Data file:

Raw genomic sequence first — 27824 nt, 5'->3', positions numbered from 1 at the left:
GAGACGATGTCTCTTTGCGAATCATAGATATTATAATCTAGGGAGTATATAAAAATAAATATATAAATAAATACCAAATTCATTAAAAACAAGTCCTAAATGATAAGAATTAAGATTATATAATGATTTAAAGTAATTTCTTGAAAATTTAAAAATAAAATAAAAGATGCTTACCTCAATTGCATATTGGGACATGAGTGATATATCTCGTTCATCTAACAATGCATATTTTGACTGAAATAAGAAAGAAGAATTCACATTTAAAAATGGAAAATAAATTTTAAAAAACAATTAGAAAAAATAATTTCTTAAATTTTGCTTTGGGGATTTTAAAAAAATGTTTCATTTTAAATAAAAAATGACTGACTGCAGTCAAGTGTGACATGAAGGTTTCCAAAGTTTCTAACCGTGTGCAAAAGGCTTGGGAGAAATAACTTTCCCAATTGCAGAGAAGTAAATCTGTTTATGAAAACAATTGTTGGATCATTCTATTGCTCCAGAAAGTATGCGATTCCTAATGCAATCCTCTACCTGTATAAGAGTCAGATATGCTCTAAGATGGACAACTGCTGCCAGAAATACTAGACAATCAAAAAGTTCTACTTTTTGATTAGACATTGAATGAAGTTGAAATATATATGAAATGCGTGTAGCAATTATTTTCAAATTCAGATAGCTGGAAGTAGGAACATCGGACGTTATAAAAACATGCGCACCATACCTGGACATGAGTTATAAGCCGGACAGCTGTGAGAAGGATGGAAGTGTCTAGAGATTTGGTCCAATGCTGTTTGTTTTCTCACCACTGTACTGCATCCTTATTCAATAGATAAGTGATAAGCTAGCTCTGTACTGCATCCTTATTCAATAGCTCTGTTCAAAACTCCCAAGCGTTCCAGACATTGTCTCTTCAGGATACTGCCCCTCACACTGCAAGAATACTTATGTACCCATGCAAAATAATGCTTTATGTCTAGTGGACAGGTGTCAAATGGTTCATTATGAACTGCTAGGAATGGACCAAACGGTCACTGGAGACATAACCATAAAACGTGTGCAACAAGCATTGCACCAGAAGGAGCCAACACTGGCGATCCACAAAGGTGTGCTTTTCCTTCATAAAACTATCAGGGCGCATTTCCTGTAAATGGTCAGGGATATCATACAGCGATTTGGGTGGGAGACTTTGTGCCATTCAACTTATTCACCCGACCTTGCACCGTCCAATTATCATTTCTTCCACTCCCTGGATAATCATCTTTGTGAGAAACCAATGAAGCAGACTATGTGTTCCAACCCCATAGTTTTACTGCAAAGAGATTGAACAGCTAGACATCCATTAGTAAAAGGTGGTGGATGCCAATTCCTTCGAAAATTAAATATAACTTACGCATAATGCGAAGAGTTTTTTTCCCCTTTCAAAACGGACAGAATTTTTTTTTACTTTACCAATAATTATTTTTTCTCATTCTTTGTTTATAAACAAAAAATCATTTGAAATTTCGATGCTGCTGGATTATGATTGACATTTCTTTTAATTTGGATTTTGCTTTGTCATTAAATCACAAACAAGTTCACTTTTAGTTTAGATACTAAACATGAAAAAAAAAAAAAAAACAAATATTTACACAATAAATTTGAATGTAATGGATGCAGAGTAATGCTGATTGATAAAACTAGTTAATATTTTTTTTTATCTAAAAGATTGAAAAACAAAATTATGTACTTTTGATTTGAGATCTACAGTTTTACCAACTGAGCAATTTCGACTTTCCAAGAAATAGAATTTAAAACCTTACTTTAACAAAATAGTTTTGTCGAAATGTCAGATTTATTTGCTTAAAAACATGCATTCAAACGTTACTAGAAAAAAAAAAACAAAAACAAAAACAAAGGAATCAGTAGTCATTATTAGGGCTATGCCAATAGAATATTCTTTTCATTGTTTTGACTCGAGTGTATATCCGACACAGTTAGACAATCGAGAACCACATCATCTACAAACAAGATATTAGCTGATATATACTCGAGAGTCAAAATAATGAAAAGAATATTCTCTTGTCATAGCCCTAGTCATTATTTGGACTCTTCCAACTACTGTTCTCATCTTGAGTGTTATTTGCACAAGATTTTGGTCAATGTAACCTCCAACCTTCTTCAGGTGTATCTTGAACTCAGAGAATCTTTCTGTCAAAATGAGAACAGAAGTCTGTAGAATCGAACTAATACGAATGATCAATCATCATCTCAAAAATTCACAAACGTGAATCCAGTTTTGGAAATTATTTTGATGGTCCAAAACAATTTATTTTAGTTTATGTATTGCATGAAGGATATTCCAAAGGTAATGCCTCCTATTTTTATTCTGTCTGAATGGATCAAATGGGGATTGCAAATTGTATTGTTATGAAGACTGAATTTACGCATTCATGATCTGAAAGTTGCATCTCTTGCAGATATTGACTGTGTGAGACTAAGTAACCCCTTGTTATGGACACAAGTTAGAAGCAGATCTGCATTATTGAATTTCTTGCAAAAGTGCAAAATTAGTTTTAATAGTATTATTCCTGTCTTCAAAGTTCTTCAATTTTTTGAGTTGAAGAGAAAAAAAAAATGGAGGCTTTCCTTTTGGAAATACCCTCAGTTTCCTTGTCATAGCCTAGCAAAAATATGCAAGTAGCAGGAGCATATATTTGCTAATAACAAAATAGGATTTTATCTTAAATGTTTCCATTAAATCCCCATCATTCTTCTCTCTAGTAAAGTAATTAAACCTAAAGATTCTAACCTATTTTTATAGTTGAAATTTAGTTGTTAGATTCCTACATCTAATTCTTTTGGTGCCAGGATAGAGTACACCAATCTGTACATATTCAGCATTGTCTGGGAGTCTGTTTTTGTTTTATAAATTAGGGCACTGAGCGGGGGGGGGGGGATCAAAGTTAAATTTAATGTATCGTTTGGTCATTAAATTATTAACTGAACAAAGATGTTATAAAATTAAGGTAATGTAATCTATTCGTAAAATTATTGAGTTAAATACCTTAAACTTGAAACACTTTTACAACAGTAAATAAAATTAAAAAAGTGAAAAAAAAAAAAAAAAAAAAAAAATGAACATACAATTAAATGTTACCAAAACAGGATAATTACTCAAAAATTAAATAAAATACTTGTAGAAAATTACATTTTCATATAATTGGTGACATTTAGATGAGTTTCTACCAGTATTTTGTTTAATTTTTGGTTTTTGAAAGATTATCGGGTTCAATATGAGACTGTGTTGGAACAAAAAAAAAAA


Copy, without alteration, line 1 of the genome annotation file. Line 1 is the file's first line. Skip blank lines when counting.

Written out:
Raw genomic sequence first — 27824 nt, 5'->3', positions numbered from 1 at the left: